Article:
When you are ready to buy your construction materials and supplies, to save on expenses, it is recommended that you shop for your chicken coop building supplies from second-hand shops. You never know the kind of bargain you will be able to find in these shops. Or if you have it available in your own stock.
Check our chicken coop plan manual if you want to know more. If you will have less than 4 chickens in the coop, the size of the coop is sufficient but for future expansion purposes and to preclude building another coop after a year or two, it may be best to double (or triple) the original size of the chicken coop.
Make sure that all of the basics are taken cared of before you buy a single piece of lumber.
If you took our advice to use used lumber in building your chicken coop, then one of the problems you’ll face is getting them all in the same lengths – don’t worry, you can always cut them to size but bear in mind that the shortest piece you should get should also be the dimensions of the smallest piece in the chicken coop plan that you have chosen to avoid unnecessary joints.
In choosing your lumber pieces, make sure that they are:
- Choose wood that are bigger or longer than the actual dimensions specified (you need to sand them clean yet) which means they’ll become a little bit smaller.
- Choose lumber that you can cut in half to make two equal pieces of the same length.
- Don’t worry about the cracks in the wood, the age of the wood guarantees that they are dry and will not split.
- Buy as much as you need that are available in the second hand shop, you’ll discover what a bargain (not to mention fun) it is to build your backyard chicken coop.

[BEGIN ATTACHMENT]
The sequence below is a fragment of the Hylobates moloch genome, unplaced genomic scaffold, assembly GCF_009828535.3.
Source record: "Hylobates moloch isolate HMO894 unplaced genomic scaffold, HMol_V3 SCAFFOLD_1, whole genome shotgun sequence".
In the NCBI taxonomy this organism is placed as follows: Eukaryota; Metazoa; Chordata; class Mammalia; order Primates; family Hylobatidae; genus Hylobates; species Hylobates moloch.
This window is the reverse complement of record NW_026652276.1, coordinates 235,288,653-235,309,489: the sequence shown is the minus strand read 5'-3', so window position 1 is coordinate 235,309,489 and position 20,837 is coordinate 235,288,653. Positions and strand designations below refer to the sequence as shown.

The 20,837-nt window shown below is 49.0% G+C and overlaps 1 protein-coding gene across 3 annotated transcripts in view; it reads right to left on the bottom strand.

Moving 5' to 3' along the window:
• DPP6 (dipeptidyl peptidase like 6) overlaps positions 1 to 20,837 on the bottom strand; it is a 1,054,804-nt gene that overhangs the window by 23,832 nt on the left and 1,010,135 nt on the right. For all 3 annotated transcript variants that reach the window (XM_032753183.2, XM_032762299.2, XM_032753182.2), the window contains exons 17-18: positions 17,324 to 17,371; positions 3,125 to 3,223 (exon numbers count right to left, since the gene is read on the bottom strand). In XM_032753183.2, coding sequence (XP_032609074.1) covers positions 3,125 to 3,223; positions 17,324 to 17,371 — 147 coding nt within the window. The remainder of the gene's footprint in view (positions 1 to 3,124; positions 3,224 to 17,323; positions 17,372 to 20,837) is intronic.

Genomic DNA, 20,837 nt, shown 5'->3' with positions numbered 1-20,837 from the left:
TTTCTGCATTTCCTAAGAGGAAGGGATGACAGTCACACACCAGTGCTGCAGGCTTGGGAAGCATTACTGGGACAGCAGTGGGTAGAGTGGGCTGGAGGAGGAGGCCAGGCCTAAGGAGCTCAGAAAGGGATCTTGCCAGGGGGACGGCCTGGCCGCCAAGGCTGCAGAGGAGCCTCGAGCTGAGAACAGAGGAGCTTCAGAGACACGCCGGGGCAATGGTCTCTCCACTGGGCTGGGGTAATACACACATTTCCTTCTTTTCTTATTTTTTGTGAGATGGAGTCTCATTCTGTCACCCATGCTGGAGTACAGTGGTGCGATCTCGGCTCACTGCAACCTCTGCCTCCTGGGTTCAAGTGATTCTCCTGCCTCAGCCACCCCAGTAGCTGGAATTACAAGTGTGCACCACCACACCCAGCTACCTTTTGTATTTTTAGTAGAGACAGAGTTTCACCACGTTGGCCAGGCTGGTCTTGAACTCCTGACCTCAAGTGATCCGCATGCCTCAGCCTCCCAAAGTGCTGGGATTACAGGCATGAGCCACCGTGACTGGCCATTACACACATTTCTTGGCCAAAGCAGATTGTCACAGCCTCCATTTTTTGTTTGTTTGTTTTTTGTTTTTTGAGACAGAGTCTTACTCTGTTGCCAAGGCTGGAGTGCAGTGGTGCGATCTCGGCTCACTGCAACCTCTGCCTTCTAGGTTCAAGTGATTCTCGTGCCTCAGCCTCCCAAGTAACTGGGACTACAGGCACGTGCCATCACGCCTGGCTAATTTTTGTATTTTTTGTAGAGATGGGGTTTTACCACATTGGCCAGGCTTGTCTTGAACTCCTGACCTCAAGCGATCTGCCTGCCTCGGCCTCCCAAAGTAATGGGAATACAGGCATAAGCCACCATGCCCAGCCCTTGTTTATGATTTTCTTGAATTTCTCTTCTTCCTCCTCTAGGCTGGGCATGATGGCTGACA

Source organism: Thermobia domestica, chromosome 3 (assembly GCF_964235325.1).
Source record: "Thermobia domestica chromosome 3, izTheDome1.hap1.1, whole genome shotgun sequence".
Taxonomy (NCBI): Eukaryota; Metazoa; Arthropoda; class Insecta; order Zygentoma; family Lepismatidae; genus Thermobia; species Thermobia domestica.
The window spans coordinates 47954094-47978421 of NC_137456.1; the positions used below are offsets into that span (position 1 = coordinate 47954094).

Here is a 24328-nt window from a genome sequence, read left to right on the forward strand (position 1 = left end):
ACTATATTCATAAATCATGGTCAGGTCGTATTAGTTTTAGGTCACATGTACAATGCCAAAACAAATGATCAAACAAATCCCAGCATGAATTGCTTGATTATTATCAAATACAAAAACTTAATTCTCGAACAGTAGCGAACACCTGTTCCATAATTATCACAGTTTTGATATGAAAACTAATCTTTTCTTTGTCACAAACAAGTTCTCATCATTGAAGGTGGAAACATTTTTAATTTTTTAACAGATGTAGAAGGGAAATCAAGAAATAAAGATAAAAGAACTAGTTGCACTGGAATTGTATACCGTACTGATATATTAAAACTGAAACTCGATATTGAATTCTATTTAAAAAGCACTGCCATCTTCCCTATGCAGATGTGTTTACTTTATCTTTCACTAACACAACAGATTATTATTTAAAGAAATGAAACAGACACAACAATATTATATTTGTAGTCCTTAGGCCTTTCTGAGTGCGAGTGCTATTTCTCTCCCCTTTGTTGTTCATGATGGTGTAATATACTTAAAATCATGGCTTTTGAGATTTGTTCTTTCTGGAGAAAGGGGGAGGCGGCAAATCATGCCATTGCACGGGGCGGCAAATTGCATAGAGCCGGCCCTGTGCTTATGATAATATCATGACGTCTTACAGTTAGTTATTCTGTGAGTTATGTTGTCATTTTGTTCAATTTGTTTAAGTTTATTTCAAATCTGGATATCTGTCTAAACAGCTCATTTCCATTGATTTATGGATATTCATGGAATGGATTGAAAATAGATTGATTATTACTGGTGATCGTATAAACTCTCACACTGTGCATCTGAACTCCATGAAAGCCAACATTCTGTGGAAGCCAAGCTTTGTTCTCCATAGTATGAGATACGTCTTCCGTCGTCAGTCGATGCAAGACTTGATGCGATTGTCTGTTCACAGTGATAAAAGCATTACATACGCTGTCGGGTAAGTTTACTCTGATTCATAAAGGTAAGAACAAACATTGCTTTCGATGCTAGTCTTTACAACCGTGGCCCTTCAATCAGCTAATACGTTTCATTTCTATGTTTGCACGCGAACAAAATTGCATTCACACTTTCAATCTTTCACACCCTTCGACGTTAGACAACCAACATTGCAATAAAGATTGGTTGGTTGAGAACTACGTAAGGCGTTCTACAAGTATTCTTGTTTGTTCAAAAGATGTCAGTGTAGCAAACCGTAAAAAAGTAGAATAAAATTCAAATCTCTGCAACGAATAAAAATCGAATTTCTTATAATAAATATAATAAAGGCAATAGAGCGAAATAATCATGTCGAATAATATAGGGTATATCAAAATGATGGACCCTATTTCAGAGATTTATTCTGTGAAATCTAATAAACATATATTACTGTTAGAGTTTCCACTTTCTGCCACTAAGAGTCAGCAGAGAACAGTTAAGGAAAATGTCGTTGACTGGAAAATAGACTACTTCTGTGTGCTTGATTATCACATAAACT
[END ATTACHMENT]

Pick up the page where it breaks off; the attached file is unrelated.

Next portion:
- Borrow from your neighbours.
Ready, Set, Go!
Now the real fun begins!
Don’t forget your notes, chicken coop plan, measuring tape, sander, power saw, work bench, face mask and leather gloves. It pays to be safe whenever you work with tools – electric or not!
Once you have your plan and your materials you can start to build your backyard chicken coop. Follow your plan details and make sure that everything is secure.
It’s not difficult to build a chicken coop although it may take a long time if you have not done any carpentry work in a long time but it is definitely exciting and fun, especially when the chicken coop begins to take shape!
- Clean all the pieces of wood that you will use making doubly sure that there are no more nails on them.
- If necessary, sand them down with your electric sander so you will have a smooth surface for all the wood you will use.
- Cut them to size based on the dimensions provided on your chicken coop plan details.
- Join the bottom frames first, then the side frames and supporting frames.
- In assembling the frames, use wood glue to hold them in place where they are to be joined and drill very small pilot holes for the nails. Drilling pilot holes ensures that the nails go in straight.
- Better yet, use a miter joint or end lap joint as shown in the figures below. These are the two most common joints you need to use in building your chicken coop to ensure stability and sturdiness of your project.
- When the frame is ready, you then have to put the sidings (plywood and/or chicken wire) and the roofing material of the chicken coop.